Chequered skipper butterfly (Carterocephalus palaemon)

A chequered skipper butterfly perched on bracken.
A rare chequered skipper butterfly perched on bracken in Scotland, UK. © Sandra Standbridge/Getty

This delicate orange-and-brown beauty flew its last flight in England in 1976, a result of the loss of the open, damp woodland rides and clearings on which it depends. In 2016, a host of conservation organisations from the Back from the Brink project banded together to restore it, using individuals from the Ardennes forests of Belgium.

Translocations were carried out in 2018 at 16 sites in Rockingham Forest in Northamptonshire, and in May 2019, the first English-born adult was sighted. Monitoring is showing that the species is recovering well. The project has also been a success for the local community – engaging nearly 4,000 people.

Eurasian beaver (Castor fiber)

A Eurasian beaver in a pond nibbling on willow leaves.
A Eurasian beaver in a pond nibbling on willow leaves. © Arterra/Universal Images Group/Getty

Throughout the UK, beavers are bouncing back. Once prized for their soft, thick fur and perfume-like musk, these super-sized rodents were hunted to extinction in the 16th century. Conservationists spent years fighting for their reintroduction, buoyed on by successful programmes on the continent that have seen beaver dams help to restore wetlands, reduce flooding and boost insect life.

When wild beavers were spotted on the River Otter in 2013, Devon Wildlife Trust persuaded DEFRA to allow them to conduct a five-year assessment, the results of which hammered home the many benefits of living alongside beavers. Since then, there have been releases throughout England, Scotland and Wales. In September 2021, three generations of the same beaver family were spotted on the River Avon – thought to be the first time beavers have established themselves without human help in 400 years.

Rarotonga flycatcher (Pomarea dimidiata)

A Rarotonga flycatcher perched on a branch.
A Rarotonga flycatcher perched on a branch. © AGAMI Photo Agency/Alamy

This small, beautiful bird (also known as the Rarotonga monarch or kakerori) is native to Rarotonga, the largest of the Cook Islands. Many of the archipelago’s birds went extinct in the 19th century, following the arrival of Europeans, who introduced cats to the islands, though rats are also a major threat. The flycatchers were presumed extinct until surveys in the 70s and 80s uncovered small numbers. Then, in the 1980s, the Cook Islands Conservation Service initiated the Kakerori Recovery Programme, which helped to reduce the number of rats and protect the birds’ nests.

There are now more than 400 Rarotonga flycatchers on the island, and they’re spreading their wings. In fact, between 2001 and 2003, 30 birds were moved to the nearby island of Atiu, a foundling population that had swelled to a least 123 by 2018.

Eastern barred bandicoot (Perameles gunnii)

An eastern barred bandicoot.
An eastern barred bandicoot in captivity at Healesville Sanctuary, Victoria, Australia. © Jason Edwards/Getty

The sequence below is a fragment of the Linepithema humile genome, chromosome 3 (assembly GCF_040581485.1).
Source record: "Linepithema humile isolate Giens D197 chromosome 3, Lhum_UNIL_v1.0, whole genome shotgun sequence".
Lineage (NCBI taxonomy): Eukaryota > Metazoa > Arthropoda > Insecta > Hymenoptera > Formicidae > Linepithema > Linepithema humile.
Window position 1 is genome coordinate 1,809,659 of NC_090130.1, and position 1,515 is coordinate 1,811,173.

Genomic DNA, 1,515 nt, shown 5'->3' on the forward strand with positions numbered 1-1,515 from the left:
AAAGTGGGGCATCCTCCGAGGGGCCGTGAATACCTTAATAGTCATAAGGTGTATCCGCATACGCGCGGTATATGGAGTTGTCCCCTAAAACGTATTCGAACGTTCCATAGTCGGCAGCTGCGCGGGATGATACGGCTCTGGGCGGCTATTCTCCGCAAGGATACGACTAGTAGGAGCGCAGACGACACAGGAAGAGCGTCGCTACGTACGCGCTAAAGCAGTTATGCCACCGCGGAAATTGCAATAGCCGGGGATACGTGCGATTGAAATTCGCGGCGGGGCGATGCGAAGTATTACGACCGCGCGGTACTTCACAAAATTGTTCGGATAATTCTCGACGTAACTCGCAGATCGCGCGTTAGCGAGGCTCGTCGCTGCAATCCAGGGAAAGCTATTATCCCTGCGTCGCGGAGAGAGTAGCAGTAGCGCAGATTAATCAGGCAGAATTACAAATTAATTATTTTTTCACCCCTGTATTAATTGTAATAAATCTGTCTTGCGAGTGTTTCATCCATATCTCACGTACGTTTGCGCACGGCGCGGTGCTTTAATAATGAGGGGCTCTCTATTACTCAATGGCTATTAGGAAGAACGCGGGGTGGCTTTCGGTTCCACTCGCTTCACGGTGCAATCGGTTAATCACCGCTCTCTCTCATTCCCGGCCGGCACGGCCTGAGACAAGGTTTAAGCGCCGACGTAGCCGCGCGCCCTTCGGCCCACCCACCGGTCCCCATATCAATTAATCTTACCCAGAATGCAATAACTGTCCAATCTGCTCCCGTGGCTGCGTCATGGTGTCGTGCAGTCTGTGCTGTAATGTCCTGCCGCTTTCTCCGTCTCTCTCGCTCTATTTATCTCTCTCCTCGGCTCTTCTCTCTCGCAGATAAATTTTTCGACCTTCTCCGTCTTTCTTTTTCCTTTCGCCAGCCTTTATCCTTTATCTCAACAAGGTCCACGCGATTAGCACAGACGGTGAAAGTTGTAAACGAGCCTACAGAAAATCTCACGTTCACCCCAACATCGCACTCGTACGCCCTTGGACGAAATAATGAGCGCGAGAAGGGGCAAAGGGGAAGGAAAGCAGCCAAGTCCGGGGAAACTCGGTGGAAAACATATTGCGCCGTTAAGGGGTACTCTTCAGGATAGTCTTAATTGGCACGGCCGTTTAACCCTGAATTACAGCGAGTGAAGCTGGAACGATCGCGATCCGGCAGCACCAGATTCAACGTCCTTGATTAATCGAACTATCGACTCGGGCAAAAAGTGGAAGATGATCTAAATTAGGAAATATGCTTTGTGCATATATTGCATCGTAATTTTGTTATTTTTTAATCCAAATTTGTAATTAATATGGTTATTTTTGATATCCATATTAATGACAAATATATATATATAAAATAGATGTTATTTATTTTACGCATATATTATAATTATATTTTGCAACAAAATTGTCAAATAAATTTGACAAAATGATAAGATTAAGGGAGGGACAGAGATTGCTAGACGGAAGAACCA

2021 marked a major milestone in the world of species recovery – the first time that an Australian species has been reclassified from extinct in the wild to endangered. The creature in question is the eastern barred bandicoot, a rabbit-sized marsupial native to the states of Victoria and Tasmania, whose numbers were decimated by a combination of both habitat loss and an increase in the number of predators.

By the late 1980s, only 150 remained, prompting the creation of a recovery team tasked with saving the species from extinction. Predator-free, fenced reintroduction sites were established with the help of Zoos Victoria, which also ran a captive-breeding programme. In 2021, the Victoria government announced that the species’ status had been downgraded. Interestingly, conservation-minded canines proved crucial to the recovery. At a nature reserve in Dunkeld, Victoria, specially trained guardian dogs protect the eastern barred bandicoots by keeping predator foxes at bay.

Echo parakeet (Psittacula eques)

An echo parakeet perched on a branch.
An echo parakeet in Mauritius. © Michael Leach/Getty

Feral cats were one of many factors, along with loss of habitat and food, that spelled disaster for this neon-drenched endemic of Mauritius. Numbers, in steady decline since the late 17th century, had plummeted to about 20 by the 1980s. Luckily, the Mauritian Wildlife Foundation, aided by the Zoological Society of London, came to the parakeet’s rescue with the launch of various conservation projects.

One of these involved creation of the Black River Gorges National Park in 1994, which is now home to a thriving, 700-strong population; a secondary population is becoming established in the Bambous Mountains. In 2019, the species’ status was downgraded from endangered to vulnerable.

Spix's macaw (Cyanopsitta spixii)

Spix's macaw (Cyanopsitta spixii) is a species of parrot that has been extinct in the wild for over 20 years. © Association for the Conservation of Threatened Parrots (ACTP)
Spix's macaw (Cyanopsitta spixii) is a species of parrot that has been extinct in the wild for over 20 years. © Association for the Conservation of Threatened Parrots (ACTP)

Spix's macaw is the latest species to return from the brink of extinction and be reintroduced into its native Brazil, thanks to a remarkable conservation effort. Its plight was highlighted in the 2011 animated film Rio, which told the story of a caged Spix's macaw named Blue and helped raise awareness of the species on a mass scale.

Advertisement

Named after the German naturalist Johann Baptist Ritter von Spix who first discovered the distinctive blue parrot in 1819, Spix's macaw was declared extinct in the wild by the turn of the millennium. Around two dozen Spix's macaws were being held in private collections around the world, which were gathered together to launch a captive-breeding programme. In 2022, eight were released back into the wild, accompanied by eight wild Illiger's macaws, who acted as trainers for the Spix's macaws, who had reduced instinctive survival skills following their time in captivity.

Authors

Tamara HinsonFreelance travel writer

Tamara Hinson is a freelance travel writer whose favourite destinations include Peru, Zambia and Japan. She's a keen hiker and scuba diver, and recently visited Baa Atoll in the Maldives to write a piece about swimming with manta rays.

Advertisement
Advertisement
Advertisement